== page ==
1st Place: Sober Grid
Sober Grid is a mobile app that helps people recover from drug and alcohol addiction.
Sober Grid built a thriving community of 120,000+ members, including 20,000+ estimated to be in recovery from opioid use disorder. Its free app is available on iOS and Android.
Groups — members with common interests can share and support each other
Check-ins — members can track their mood and recovery
Daily Quests — members can build sober habits
Burning Desire — members can alert other members if they need immediate peer support
2nd Place: Resilience IQ (ResQ)
ResQ promotes recovery from opioid addiction by mobilizing a user’s social network.
ResQ connects users in recovery to their loved ones and takes the guess-work out of when and how to provide support. Recovering individuals record their progress by completing simple activities that research has shown can predict if they may use opioids in the future. Over time, this data is used to identify the critical moments when an individual is most vulnerable as well as the features of their vulnerability. For example, if they are lonely, stressed, or demonstrate risk-taking behavior—some of the key early warning signs of relapse. By identifying the time and circumstances of a user’s vulnerability, ResQ can mobilize their social support in a precise manner by suggesting responses to specific observed events and anticipated future events.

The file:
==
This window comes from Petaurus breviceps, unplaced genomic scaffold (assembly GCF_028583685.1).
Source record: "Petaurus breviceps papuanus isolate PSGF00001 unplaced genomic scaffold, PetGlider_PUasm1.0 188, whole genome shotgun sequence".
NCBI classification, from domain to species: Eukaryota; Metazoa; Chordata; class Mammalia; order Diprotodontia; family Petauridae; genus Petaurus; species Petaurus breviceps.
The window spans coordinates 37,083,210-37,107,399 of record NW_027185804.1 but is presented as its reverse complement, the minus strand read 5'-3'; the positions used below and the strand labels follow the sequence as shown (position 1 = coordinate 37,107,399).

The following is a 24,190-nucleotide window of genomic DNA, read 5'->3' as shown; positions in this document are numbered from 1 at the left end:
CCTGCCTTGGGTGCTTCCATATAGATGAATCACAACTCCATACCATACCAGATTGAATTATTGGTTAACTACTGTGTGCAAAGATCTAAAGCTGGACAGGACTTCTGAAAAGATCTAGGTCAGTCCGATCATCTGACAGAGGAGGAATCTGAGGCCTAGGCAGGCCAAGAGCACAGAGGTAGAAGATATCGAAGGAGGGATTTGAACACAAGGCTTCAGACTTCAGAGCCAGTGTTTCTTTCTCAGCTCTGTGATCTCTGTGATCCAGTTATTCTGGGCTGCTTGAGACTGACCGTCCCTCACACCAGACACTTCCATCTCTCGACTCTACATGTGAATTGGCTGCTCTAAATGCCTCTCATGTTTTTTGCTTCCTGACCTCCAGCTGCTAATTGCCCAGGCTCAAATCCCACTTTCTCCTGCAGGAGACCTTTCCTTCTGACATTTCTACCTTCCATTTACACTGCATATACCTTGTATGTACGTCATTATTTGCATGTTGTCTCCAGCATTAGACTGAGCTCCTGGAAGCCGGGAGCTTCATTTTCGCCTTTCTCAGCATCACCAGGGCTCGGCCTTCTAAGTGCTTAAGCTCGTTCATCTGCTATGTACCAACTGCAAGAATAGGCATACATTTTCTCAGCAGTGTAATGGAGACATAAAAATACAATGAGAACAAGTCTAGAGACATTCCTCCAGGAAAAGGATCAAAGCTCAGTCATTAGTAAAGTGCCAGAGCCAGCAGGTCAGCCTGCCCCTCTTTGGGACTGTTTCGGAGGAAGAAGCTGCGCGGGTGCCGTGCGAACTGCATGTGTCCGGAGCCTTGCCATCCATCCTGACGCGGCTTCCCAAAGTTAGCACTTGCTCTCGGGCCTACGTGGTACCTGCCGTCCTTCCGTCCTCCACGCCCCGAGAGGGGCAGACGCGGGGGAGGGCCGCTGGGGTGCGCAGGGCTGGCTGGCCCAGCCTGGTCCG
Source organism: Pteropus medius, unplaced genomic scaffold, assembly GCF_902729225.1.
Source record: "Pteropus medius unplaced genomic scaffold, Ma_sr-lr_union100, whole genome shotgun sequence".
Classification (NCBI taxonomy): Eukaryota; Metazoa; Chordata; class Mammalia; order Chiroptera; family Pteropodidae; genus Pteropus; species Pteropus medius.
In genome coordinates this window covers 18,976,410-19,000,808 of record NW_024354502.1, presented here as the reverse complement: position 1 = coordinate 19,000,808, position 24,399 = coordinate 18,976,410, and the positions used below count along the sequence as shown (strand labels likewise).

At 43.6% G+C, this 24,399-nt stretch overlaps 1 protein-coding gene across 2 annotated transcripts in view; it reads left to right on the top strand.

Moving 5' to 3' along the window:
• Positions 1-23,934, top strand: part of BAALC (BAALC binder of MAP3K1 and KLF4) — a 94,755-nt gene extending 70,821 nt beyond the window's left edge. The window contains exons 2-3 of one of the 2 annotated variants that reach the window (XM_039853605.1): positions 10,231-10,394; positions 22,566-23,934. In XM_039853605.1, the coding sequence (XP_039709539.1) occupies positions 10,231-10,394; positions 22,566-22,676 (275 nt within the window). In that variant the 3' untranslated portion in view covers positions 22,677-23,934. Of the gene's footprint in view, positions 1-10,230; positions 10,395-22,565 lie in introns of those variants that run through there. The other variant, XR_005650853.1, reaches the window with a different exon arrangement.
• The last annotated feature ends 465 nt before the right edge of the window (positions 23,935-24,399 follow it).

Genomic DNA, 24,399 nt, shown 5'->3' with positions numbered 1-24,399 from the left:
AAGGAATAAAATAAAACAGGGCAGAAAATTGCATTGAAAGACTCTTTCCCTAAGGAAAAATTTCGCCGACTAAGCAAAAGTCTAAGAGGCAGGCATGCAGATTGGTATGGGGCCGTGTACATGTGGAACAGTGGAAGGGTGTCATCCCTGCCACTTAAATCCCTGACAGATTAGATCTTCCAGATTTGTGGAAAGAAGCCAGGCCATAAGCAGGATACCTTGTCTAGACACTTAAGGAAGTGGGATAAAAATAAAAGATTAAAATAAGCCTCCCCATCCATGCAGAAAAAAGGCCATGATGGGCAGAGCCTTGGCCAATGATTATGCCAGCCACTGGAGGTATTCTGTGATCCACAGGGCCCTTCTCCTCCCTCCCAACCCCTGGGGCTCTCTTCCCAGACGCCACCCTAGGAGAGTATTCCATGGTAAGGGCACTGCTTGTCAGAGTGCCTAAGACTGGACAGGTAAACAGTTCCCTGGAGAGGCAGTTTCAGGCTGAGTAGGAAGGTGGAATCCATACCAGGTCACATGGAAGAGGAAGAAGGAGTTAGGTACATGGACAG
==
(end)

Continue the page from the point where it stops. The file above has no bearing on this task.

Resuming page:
3rd Place: Team Hashtag
Team Hashtag developed A smart band to detect the onset of an overdose then alert bystanders and emergency contacts.
Team Hashtag’s novel solution – the HOPE Wristband – combines low-cost real-time tracking of pulse oximetry (the key biomarker for an overdose), alerts for life-threatening changes to blood oxygen levels, and a mobile app to notify an opioid user’s loved ones if they may have begun to overdose. This notification is critical so that the lifesaving opioid reversal drug, Naloxone, can be administered in time.
The following teams were selected as semi-finalists who COMPETed in phase ii of the challenge:
Canary is an application that reduces reduces fatal overdoses by alerting a person’s trusted network of their inactivity following a dose of opioids. Before a person uses opioids, they activate Canary by opening the app and pressing a button. Canary uses the phone’s accelerometer to detect small body movements. In the event that a person stops moving and fails to respond to repeated prompts, Canary’s customizable system alerts others to a potential overdose.
Hey, Charlie is a digital platform designed to help individuals who are in recovery for opioid use disorder (OUD) rebuild their social environments. It provides 24/7 support using components of Cognitive Behavioral Therapy (CBT.) Hey, Charlie nudges patients away from interactions with people or places negative to their recovery and towards those that are helpful. Hey,Charlie has been shaped by over one hundred interviews with individuals in recovery as well as an IRB-backed UI/UX study with thirty individuals over thirty days.